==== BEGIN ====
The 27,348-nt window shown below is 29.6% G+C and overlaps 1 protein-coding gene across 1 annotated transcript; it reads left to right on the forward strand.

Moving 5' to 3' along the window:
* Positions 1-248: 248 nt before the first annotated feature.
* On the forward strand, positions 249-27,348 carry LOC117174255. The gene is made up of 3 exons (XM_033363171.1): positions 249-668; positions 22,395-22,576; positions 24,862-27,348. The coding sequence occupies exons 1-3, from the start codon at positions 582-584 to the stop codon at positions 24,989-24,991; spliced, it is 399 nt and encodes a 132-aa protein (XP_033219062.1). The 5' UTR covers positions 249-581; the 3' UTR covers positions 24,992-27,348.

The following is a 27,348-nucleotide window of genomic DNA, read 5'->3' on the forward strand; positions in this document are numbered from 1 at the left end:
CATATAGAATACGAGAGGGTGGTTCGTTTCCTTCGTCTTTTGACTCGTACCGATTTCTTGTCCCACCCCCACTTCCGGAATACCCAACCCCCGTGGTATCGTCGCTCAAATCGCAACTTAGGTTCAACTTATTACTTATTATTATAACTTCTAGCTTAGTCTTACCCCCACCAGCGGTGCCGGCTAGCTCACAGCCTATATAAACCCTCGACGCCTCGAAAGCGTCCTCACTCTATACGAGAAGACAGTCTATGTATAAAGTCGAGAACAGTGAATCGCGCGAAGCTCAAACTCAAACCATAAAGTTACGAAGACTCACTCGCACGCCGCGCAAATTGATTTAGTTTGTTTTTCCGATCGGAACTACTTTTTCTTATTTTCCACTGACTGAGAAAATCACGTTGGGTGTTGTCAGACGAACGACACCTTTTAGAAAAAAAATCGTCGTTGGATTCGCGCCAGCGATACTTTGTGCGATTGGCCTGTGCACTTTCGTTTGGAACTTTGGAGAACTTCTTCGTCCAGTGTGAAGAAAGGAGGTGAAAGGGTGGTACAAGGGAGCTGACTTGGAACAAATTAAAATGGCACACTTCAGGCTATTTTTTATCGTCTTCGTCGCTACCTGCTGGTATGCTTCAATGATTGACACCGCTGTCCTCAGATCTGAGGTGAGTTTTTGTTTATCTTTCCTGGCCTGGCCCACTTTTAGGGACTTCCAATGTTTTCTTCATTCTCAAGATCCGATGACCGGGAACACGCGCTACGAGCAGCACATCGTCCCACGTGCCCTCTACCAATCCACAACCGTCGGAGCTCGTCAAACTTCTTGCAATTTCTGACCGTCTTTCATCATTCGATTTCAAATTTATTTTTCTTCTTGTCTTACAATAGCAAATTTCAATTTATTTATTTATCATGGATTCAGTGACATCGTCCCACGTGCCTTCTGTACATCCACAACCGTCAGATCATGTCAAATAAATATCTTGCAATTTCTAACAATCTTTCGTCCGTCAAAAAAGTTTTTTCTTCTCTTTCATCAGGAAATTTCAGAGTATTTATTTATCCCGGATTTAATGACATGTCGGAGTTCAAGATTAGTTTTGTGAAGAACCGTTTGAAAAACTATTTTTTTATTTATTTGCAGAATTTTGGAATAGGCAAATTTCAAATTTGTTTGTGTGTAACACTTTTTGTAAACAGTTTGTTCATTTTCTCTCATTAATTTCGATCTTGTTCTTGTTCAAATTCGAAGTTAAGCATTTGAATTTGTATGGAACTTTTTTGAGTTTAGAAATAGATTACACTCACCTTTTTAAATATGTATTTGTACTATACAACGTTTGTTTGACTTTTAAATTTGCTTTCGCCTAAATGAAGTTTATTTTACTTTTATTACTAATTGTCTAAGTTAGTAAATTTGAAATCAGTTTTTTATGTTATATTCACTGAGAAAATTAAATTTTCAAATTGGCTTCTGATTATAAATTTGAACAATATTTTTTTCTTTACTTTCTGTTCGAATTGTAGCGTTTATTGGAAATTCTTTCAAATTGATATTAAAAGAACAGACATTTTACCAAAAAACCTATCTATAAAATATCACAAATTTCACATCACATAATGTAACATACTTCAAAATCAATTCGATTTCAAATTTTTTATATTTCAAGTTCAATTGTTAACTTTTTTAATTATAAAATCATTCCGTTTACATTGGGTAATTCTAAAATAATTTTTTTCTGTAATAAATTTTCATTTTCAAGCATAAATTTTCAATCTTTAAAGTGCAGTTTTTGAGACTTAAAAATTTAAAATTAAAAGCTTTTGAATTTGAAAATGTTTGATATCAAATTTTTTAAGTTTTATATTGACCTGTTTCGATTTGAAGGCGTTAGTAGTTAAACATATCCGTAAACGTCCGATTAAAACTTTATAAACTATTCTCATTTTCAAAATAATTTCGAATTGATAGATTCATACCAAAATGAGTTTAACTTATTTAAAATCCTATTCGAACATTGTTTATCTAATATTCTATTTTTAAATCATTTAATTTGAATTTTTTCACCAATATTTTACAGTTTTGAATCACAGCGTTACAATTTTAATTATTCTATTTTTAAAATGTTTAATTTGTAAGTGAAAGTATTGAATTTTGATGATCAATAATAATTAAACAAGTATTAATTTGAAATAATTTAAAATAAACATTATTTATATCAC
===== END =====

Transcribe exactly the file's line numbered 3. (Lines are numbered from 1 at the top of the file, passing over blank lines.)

* Positions 1-248: 248 nt before the first annotated feature.